• For patients receiving propofol alone in another ED study, older patients required a lower dose. There were three age groups: 18-40, 41-64, and ≥65 years. The median induction doses were 1.4 mg/kg, 1 mg/kg, and 0.9 mg/kg, and the median total doses required were 2 mg/kg, 1.7 mg/kg, and 1.2 mg/kg. [5]
  • Finally, a study that included patients up to age 60 noted that those who were 50-60 years old experienced airway complications more frequently than younger patients. Airway complications such as obstruction, desaturation, or hypoventilation requiring an intervention (stimulation, chin-lift, bag-valve mask, or OPA) occurred at a rate of 31% in the 50-60 year age-group, compared with 21% overall. There were more airway events if the level of sedation was deep (odds ratio doubled for a sedation level of 6 compared with sedation level 4). Airway events were more common in patients who had received propofol, midazolam, or fentanyl. However, the interventions were relatively minor, and no patients required intubation during the procedure (one patient aspirated and was intubated later). [6]

Ketamine

While ketamine has become a favorite agent in many EDs and has been used successfully in children for many years, it is probably NOT the best first choice in certain older adults.

  • There are a number of older, small studies of ketamine used as the sole agent in the OR to perform open reduction and intern fixations of hip fractures in older adults [7]. In a study with an average patient age of 83 years, during ketamine administration, patients experienced increased blood pressure and cardiac index, but there were no serious adverse events. [8]. Another small study compared ketamine and propofol as the sole agents during hip fracture repair in the OR, and found that ketamine increased myocardial oxygen demand. [9]
  • In general, there is a higher prevalence of hypertension and coronary artery disease among older patients. Increasing the myocardial oxygen demand could present a risk with ketamine use.  However, there is little evidence one way or the other (if you find good papers with adequate numbers of older patients, please post in the comments!) Ketofol may be good option (combination propofol and ketamine), but the recent studies of ketofol in the ED enrolled few older patients [10], [11].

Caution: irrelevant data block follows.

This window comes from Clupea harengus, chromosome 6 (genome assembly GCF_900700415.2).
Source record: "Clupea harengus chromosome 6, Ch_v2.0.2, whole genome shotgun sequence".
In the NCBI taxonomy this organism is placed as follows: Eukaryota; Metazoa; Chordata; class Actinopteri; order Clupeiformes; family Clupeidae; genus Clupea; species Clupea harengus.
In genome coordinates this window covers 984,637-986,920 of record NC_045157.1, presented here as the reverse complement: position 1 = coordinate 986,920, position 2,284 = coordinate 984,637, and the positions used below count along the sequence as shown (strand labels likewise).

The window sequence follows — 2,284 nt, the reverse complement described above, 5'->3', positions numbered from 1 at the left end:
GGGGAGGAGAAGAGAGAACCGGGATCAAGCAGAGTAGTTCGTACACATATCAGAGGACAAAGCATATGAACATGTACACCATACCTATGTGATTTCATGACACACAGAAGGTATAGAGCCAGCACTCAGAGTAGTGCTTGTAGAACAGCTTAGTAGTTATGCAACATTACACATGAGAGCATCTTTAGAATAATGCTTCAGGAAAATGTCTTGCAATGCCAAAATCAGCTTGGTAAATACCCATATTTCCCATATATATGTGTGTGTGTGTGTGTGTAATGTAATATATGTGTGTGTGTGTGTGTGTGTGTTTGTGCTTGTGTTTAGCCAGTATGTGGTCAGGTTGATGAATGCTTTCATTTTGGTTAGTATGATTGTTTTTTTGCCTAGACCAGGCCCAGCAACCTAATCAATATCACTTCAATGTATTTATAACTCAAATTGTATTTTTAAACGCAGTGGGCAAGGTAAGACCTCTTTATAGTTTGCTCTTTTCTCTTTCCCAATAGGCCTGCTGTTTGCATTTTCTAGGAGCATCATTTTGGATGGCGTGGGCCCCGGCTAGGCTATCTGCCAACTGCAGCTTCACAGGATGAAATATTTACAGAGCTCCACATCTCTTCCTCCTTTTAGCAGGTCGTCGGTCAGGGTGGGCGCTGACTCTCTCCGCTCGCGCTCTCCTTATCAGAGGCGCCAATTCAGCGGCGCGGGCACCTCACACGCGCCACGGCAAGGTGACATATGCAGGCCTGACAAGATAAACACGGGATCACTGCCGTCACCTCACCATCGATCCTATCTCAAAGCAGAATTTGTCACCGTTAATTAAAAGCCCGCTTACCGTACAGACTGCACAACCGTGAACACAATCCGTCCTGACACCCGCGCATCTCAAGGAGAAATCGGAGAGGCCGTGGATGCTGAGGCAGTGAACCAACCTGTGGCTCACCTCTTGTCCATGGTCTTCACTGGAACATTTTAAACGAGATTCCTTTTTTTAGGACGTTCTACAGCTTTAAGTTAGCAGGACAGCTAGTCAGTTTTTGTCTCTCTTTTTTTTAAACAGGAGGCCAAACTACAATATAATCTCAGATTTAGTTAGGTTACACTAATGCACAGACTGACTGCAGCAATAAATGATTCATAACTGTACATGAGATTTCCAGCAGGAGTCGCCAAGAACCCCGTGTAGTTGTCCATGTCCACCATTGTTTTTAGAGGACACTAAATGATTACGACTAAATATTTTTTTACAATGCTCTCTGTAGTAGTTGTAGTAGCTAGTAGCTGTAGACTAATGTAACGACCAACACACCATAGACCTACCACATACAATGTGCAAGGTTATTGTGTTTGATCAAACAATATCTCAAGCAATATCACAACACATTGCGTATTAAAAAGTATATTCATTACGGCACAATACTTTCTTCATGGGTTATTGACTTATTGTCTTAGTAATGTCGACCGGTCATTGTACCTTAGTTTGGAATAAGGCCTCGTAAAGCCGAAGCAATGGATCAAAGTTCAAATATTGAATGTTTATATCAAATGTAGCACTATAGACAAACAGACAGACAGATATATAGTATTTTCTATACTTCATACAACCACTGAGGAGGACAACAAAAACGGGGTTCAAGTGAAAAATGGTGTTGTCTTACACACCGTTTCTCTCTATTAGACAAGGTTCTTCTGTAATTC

Etomidate

Etomidate is not as often used as a first-line agent. It has the unpleasant side effect of myoclonus. However, it is otherwise generally well-tolerated in older adults, and is still a common first-line medication for intubation.

  • In a small, retrospective comparison of older and younger adults who received etomidate for procedural sedation, there was no statistically significant difference between the complication rate in older (20%) and younger (14.8%) adults, and their rates of complication were similar to prior studies [12]. The average etomidate dose was 0.14 mg/kg for the younger and older adults. Most patients received an opioid and/or low dose benzodiazepine in addition. Of the 45 elderly patients included in their study, 3 had emesis without aspiration, 2 suffered hypoxia that resolved within 5 minutes with supplemental oxygen, 1 had bradycardia that resolved, 3 had asymptomatic hypertension, and one had fasciculations.

 THE BOTTOM LINE

  • Procedural sedation is generally safe in older adults. What’s not acceptable is under-treating pain or inadequately sedating a stable patient.
  • You should take all the usual precautions, and consider any co-morbidities that could make the patient more at risk of adverse reactions or complications, more difficult to bag or intubate, or more at risk of decompensation from limited physiologic reserve.